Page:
[FOUNTAIN]China feels free to invest in North

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[FOUNTAIN]China feels free to invest in North

Authorities of a power plant being built in Wonsan, North Korea, made a strange deal with the police bureau in Liaoning Province of China. In return for electric generation facilities from China, the plant would provide minerals such as zinc and gold. The power plant authorities jumped into mine development because they did not have enough foreign exchange.
North Korean companies have been delving into areas in which they have no expertise to survive after the adoption of partial economic liberalization on July 1, 2002. And in the process, the markets and resources of North Korea have been quietly handed over to Chinese capital.
Yanbian Tianci Industrial and Trade Co. Ltd invested 100 million yuan, about $12 million, in Musan mine in North Korea in 2003, producing 600,000 tons of iron ore in 2004 and 2 million tons in 2005. Chogeum Group in Shandong Province invested 220 million yuan in Jilin Province and the Cheonghyeon copper mine in Hyesan, Yanggang Province.
The investments are not limited to resources. In 2003, Zhongxu Group in Wenzhou, Zhejiang Province, obtained the management rights to Pyongyang First Department Store, the largest in North Korea. The Chinese company wants the “dollars in the closet” in Pyongyang, which is estimated at $300 million to $1.5 billion.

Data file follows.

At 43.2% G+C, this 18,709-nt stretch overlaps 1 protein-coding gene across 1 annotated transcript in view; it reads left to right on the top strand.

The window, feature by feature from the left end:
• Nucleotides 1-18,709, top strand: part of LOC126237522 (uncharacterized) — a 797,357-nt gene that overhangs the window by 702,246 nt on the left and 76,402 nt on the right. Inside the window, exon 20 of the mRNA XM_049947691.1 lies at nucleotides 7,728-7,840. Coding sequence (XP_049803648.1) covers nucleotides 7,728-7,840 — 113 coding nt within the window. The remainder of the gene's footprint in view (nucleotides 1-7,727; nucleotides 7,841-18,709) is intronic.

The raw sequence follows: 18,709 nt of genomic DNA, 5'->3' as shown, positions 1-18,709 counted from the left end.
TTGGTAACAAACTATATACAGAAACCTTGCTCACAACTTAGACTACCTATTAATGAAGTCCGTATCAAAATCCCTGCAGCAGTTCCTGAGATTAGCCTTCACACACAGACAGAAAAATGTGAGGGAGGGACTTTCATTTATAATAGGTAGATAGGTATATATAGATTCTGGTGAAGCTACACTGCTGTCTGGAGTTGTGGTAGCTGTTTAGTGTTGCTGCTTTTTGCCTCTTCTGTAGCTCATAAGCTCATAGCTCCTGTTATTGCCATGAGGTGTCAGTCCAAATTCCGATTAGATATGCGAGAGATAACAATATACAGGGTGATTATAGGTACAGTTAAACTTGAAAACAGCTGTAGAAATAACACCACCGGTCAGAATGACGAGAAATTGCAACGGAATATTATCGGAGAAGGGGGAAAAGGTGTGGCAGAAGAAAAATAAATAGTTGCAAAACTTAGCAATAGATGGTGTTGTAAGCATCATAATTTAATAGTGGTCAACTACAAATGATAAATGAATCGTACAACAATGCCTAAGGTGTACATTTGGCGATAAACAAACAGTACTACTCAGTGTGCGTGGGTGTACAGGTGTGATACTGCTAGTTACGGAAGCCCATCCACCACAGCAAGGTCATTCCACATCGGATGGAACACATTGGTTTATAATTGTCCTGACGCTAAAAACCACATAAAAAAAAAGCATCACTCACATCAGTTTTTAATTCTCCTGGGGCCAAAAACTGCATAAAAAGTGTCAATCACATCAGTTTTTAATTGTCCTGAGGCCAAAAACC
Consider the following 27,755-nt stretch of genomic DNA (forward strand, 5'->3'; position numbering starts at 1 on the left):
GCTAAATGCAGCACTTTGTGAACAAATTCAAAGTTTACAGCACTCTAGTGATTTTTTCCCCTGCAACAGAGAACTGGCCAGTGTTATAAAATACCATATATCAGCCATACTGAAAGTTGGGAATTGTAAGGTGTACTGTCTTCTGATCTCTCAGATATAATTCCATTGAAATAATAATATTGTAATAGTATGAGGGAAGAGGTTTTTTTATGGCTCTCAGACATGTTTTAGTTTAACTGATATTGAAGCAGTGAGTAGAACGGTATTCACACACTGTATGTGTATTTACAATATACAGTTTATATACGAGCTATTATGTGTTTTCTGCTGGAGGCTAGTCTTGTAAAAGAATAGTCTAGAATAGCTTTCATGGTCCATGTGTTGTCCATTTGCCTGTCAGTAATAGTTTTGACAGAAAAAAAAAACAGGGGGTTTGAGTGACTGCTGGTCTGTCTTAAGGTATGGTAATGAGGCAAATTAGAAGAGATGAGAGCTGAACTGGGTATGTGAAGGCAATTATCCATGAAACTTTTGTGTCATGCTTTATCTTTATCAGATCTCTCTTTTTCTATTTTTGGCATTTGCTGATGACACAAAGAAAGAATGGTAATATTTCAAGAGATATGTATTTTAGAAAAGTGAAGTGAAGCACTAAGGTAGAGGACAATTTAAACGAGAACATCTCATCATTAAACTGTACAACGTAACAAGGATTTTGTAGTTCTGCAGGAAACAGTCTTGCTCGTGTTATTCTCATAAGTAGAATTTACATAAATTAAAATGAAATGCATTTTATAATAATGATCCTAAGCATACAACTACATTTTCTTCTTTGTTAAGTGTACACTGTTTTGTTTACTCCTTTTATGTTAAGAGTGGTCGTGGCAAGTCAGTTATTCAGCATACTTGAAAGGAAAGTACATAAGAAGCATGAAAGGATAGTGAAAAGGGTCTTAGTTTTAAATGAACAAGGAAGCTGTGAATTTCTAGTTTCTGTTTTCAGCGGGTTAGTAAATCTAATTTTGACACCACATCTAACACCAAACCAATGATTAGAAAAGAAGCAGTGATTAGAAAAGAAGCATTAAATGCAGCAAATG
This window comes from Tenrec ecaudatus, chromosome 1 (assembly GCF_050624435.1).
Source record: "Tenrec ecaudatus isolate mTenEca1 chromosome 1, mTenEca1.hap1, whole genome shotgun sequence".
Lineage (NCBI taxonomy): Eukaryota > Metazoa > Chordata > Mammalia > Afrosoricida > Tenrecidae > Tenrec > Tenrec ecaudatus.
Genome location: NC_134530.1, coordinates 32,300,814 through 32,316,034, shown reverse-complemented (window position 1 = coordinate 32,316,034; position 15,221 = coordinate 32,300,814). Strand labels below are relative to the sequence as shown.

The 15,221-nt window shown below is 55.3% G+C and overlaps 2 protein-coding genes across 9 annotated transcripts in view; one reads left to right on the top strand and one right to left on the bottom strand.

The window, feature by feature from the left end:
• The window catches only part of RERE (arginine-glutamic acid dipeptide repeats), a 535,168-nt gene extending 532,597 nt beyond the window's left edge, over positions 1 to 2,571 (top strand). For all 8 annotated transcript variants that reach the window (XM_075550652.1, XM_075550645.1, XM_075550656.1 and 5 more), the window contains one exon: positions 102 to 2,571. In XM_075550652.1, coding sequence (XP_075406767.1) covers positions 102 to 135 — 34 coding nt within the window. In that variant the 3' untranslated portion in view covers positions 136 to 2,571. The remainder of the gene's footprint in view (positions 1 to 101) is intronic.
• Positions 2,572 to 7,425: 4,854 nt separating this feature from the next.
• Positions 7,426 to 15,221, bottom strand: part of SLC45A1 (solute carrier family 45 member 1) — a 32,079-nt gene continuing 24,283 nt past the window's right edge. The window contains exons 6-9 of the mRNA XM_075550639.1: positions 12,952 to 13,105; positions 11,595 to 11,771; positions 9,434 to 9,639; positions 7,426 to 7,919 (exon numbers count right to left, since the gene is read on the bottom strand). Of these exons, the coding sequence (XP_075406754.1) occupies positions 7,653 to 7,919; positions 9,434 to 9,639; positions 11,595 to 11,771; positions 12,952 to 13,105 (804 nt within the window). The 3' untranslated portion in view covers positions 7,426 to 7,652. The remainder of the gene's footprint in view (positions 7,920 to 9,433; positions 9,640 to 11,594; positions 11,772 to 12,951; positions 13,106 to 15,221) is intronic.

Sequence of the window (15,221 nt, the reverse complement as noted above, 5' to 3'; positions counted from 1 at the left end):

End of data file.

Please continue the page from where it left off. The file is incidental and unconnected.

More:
In 2003 and 2004, China’s part in North Korea’s official trade soared from 33 percent to 48 percent, and unofficial trade between Shinuiju and Dandong is brisk. While South Korea is reluctant to trade with North Korea because of the nuclear issue, the “economic Sinofication” has embraced North Korea.
The concerns were raised at the “2005 Korean Peninsula Peace Process Second Network Seminar,” hosted by the Institute of Foreign Affairs and National Security last weekend. One participant said the situation reminded him of the economic exploitation of neighboring powers in the last days of the Joseon Dynasty.
The problem is that there is no clear solution. When the United States is keeping a watchful eye on inter-Korean exchange, Seoul cannot pursue more active trade with the North. Yet, it is frustrating to sit and watch China’s growing influence.


by Ahn Sung-kyoo

The writer is a deputy political news editor at the JoongAng Ilbo.
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